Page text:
Taking Stock: David Ingordo and Flightline

David Ingordo | Sid Fernando photo


David Ingordo of Lane's End Bloodstock doesn't smile much, and when he does, it's usually a half-smile. But he does have a sense of humor. On Sunday afternoon, he was spotted at Keeneland outside the Lane's End consignment wearing a gray vest with the name “David DeVaux” embroidered on the chest, a nod and a wink to his trainer wife Cherie DeVaux.

Ingordo likes to be incognito and shuns the spotlight whenever he can, but he's very much in that spotlight at the moment, thanks to Flightline (Tapit), who first caught Ingordo's eye as a short yearling on breeder Jane Lyon's Summer Wind Farm. Flightline is under the care of another trainer, John Sadler, with whom he has a longstanding relationship. Sadler has known Ingordo since Ingordo, 46, was in a crib–Ingordo's father, Jerry Ingordo, a well-known jock's agent who handled Laffit Pincay Jr., among others, had been a mentor to the young Sadler when he was 21 and starting out.

Relationships are important to Ingordo. Seventeen years ago at this same sale at Keeneland, Ingordo was behind the $60,000 purchase of Mr. and Mrs. Jerry Moss's Zenyatta (Street Cry {Ire}). That iconic mare was trained by John Shirreffs, who's married to Ingordo's mother, Dottie Ingordo-Shirreffs, and Zenyatta's success made Ingordo one of the most sought-after bloodstock agents in the business. Will and Bill Farish of Lane's End were quick to hire Ingordo after Zenyatta, and he's been with Lane's End ever since, developing a particularly close relationship with Bill Farish, whose Woodford Racing is one of the partners in Flightline, along with Summer Wind, Hronis Racing, Siena Farm, and West Point Thoroughbreds. On Monday, it was officially announced that Flightline would stand at stud at Lane's End upon the conclusion of his racing career.

Ingordo's Eye

A strongly made bay colt by Medaglia d'Oro from the Distorted Humor mare Pauline Revere, a half-sister to the 2022 American Pharoah Grade I winner American Theorem, was the first horse through the ring Monday. Consigned by Lane's End, the colt was bred by the partnership of Gage Hill Stables and W.S. Farish and was purchased by Talla Racing and West Point Thoroughbreds for $850,000.

A day earlier, Ingordo had the colt out for inspection for one more look before the sale. Bill Farish, wearing a Lane's End vest, was under the shedrow observing from a distance.

“At Lane's End, I've seen a lot of these horses growing up, so it's a little unfair to other horses. This horse has gotten better and better and better. I've probably seen this horse every 60 days his whole life. I like the horses that come forward each time I see them. This is my kind of horse. He's got substance,” Ingordo said.

Medaglia d'Oro was probably one of the most beautiful horses I ever laid eyes on,” said Ingordo as he walked around the colt, looking him up and down before patting him on the shoulder. Medaglia d'Oro, a son of El Prado (Ire), stands at Darley and was trained by Bobby Frankel, for whom Ingordo worked as a teenager. He was one of the first Sadler's Wells-line horses to succeed at top level on dirt in N. America, and from his first crop he got Rachel Alexandra, who was produced from a Forty Niner-line mare like the yearling Ingordo was critiquing.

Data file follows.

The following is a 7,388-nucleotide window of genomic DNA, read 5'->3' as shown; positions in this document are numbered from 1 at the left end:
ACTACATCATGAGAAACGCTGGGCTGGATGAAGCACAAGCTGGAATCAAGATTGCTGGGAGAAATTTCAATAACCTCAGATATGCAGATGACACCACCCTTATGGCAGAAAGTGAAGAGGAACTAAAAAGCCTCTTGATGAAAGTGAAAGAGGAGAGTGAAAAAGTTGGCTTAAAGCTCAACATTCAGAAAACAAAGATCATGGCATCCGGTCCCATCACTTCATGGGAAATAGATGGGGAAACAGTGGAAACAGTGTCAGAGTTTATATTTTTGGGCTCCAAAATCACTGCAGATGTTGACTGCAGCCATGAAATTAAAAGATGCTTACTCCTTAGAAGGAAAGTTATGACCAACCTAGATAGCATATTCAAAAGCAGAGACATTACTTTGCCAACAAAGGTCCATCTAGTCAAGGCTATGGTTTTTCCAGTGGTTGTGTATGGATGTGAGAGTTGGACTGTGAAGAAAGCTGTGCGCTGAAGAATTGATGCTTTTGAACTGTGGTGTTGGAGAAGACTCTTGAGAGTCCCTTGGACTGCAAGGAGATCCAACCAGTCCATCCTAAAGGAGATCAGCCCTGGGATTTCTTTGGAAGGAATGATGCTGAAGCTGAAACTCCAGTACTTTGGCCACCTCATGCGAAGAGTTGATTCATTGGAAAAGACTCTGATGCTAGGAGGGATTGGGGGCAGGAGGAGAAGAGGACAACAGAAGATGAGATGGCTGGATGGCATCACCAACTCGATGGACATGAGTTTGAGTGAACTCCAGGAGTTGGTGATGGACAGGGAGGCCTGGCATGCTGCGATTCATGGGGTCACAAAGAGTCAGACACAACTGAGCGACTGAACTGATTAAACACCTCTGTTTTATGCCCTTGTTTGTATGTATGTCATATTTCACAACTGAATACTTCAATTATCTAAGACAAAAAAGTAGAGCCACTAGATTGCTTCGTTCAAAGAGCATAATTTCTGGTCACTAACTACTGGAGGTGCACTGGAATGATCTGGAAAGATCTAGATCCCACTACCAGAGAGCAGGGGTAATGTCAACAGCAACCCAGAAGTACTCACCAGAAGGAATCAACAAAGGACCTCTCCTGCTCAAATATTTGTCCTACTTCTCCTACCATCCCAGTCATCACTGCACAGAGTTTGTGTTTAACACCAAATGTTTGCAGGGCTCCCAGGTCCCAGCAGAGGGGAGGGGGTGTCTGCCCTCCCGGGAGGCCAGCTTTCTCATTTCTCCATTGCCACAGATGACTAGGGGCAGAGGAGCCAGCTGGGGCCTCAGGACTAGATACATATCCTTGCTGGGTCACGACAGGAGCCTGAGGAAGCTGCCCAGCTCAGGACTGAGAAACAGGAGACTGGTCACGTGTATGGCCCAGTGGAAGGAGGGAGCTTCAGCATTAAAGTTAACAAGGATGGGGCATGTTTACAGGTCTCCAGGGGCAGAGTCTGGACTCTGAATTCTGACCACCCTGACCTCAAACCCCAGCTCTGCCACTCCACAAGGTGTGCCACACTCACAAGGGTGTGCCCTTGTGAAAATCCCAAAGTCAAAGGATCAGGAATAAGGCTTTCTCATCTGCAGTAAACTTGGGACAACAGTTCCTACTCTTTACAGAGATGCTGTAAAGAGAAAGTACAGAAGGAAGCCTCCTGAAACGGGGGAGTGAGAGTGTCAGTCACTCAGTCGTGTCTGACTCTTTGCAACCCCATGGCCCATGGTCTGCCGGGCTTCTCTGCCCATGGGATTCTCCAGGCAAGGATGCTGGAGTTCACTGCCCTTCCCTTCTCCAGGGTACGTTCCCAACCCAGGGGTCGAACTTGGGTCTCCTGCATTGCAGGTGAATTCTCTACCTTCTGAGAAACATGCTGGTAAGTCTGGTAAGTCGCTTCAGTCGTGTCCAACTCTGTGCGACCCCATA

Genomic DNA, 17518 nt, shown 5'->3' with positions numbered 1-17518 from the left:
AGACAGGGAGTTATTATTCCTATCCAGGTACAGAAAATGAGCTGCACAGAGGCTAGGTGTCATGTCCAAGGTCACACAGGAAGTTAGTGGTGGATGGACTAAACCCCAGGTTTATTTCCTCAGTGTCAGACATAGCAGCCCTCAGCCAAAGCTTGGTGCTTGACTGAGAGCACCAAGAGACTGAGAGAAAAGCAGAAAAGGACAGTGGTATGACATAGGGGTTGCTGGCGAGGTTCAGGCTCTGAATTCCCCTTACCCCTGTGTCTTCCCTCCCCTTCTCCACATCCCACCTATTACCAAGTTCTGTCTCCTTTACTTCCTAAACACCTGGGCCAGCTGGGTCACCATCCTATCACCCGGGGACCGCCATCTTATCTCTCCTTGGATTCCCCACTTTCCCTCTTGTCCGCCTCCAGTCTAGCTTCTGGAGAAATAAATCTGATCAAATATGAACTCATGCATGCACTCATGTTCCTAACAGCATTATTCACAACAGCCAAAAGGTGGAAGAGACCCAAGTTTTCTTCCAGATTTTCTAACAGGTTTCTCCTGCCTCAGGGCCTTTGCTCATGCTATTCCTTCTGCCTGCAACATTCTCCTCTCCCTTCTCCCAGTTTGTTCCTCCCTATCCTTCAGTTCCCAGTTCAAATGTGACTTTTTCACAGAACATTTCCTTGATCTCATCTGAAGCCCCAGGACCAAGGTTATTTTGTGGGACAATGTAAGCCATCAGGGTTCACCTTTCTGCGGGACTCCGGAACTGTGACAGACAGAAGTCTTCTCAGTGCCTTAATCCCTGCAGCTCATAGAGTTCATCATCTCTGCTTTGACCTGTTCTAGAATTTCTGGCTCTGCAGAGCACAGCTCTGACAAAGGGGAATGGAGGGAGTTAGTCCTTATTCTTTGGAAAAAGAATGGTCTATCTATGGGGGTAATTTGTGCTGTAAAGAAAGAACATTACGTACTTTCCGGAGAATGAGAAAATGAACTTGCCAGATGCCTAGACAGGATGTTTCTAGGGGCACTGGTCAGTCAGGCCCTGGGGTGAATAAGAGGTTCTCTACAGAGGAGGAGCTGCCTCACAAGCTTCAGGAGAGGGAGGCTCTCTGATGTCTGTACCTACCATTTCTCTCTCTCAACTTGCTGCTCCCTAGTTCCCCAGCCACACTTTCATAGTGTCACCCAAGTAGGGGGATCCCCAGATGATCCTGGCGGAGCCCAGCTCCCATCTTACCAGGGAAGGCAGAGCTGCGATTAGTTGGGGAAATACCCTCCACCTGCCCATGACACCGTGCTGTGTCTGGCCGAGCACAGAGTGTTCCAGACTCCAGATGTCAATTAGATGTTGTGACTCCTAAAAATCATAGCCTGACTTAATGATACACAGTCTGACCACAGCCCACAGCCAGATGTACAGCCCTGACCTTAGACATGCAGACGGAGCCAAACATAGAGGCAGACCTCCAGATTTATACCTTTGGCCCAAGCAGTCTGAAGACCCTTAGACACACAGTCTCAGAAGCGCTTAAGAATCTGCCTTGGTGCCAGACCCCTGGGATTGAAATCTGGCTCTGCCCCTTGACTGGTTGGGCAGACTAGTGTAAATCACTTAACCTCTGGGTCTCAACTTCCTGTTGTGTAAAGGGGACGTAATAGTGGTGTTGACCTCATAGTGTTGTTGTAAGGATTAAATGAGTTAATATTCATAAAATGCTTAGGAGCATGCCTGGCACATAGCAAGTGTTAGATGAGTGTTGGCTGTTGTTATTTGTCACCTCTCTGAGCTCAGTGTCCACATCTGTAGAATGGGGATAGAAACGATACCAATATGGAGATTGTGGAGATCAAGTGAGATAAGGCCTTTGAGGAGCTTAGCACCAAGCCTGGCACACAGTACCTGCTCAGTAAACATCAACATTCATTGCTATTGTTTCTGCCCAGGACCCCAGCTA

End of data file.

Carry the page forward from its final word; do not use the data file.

“[Medaglia d'Oro] is probably in my top 10 of all time physicals. This horse has got the right blend of Medaglia and Distorted Humor with the strength. The pasterns aren't too long. He's got a big forearm and gaskins–I hate a light forearm and light gaskin on studs; fillies, I can give them a pass. This colt has good bone. One of the biggest problems we have in our breed is that we're breeding the bone out of these horses. This horse could stand training for my taste.”

Ingordo dropped down and pointed to a large vein running down the upper part of the colt's inside hind leg. “All these other guys do heart scans and everything, but see that vein inside? That big vein is something that I always look for. I like to see it be very prominent.”

Ingordo has great knowledge of pedigrees–some are judges of pure physical specimens only–and he wants what's in front of him to match closely to what he sees on the catalog page. “It's like a BMW, to use an example. It's got the symbol on the front. You might have different designs of BMWs, different models, but the models fit a spec.”

Ingordo asked the handler to walk the colt. “It's not a walking contest,” he said, “but if they're a little close behind or something, it doesn't bother me. I don't mind if they're a little choppy or this or that, but I want them to use their hindquarters and reach with their shoulders. This colt is nice. He's wide. A nice swing to his tail. It looks like he'd push off and go. He's a nice moving horse, he uses himself. That's what I like to see.”